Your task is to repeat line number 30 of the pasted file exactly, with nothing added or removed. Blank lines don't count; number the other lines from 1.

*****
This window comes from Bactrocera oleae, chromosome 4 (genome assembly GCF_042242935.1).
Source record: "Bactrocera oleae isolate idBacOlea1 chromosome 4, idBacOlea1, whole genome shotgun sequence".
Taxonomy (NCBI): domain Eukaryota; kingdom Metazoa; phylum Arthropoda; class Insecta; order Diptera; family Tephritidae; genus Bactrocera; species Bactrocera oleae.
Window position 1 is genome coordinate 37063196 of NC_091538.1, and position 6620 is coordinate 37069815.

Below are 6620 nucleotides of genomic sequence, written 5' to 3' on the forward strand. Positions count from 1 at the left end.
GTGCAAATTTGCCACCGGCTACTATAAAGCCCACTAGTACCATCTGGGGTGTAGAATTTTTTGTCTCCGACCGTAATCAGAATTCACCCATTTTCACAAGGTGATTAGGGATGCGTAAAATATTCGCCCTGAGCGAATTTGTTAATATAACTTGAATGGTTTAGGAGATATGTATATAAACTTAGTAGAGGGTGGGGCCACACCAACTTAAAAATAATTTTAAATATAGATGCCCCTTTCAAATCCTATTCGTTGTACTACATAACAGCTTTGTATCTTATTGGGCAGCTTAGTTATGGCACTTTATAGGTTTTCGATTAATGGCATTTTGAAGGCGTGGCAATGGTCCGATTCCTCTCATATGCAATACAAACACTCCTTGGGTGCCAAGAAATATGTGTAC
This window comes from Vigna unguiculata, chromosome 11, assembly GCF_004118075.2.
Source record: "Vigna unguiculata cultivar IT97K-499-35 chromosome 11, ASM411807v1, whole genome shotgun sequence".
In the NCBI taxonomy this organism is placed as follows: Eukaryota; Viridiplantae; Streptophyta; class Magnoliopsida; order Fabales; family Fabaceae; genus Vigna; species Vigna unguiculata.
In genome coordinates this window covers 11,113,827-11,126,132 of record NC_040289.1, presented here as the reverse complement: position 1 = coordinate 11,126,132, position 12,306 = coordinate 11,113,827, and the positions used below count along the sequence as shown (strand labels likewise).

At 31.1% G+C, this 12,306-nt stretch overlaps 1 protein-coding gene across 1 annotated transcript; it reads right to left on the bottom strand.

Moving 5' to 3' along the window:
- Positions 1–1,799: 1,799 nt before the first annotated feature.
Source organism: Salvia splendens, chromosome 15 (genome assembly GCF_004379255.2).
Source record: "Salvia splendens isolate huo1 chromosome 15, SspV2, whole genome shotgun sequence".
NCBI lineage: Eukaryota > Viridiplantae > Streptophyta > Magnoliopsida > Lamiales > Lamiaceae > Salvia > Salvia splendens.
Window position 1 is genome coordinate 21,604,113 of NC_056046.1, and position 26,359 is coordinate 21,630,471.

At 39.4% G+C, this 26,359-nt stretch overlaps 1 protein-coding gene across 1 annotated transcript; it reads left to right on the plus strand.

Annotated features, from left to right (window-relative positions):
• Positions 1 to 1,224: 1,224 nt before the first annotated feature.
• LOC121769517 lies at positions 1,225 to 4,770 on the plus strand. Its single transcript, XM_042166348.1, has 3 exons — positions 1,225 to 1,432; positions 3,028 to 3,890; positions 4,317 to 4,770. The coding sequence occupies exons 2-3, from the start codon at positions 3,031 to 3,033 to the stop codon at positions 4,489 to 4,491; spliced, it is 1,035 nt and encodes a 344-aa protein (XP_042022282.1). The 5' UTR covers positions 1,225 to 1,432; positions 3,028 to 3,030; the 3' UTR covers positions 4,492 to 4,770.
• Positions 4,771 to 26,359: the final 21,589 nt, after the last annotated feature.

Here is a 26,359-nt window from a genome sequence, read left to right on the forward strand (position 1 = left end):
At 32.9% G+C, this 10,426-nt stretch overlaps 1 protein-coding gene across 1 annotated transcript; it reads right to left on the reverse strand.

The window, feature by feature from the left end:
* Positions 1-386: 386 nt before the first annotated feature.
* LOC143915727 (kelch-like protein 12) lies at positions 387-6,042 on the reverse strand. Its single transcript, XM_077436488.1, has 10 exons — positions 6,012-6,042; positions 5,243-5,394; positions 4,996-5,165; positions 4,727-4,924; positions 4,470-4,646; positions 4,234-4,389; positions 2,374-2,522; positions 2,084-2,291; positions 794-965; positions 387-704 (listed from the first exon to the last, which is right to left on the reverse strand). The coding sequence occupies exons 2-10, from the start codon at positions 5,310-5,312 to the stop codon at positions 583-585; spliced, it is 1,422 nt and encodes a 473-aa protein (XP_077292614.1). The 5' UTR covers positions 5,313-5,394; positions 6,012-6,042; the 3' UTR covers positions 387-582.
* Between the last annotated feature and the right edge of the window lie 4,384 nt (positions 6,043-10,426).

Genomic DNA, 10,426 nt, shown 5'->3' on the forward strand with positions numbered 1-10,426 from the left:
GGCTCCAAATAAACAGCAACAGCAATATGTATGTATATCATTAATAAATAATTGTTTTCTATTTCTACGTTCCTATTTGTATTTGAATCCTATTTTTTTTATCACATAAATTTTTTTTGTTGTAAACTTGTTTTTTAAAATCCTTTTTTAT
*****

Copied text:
GGCTCCAAATAAACAGCAACAGCAATATGTATGTATATCATTAATAAATAATTGTTTTCTATTTCTACGTTCCTATTTGTATTTGAATCCTATTTTTTTTATCACATAAATTTTTTTTGTTGTAAACTTGTTTTTTAAAATCCTTTTTTAT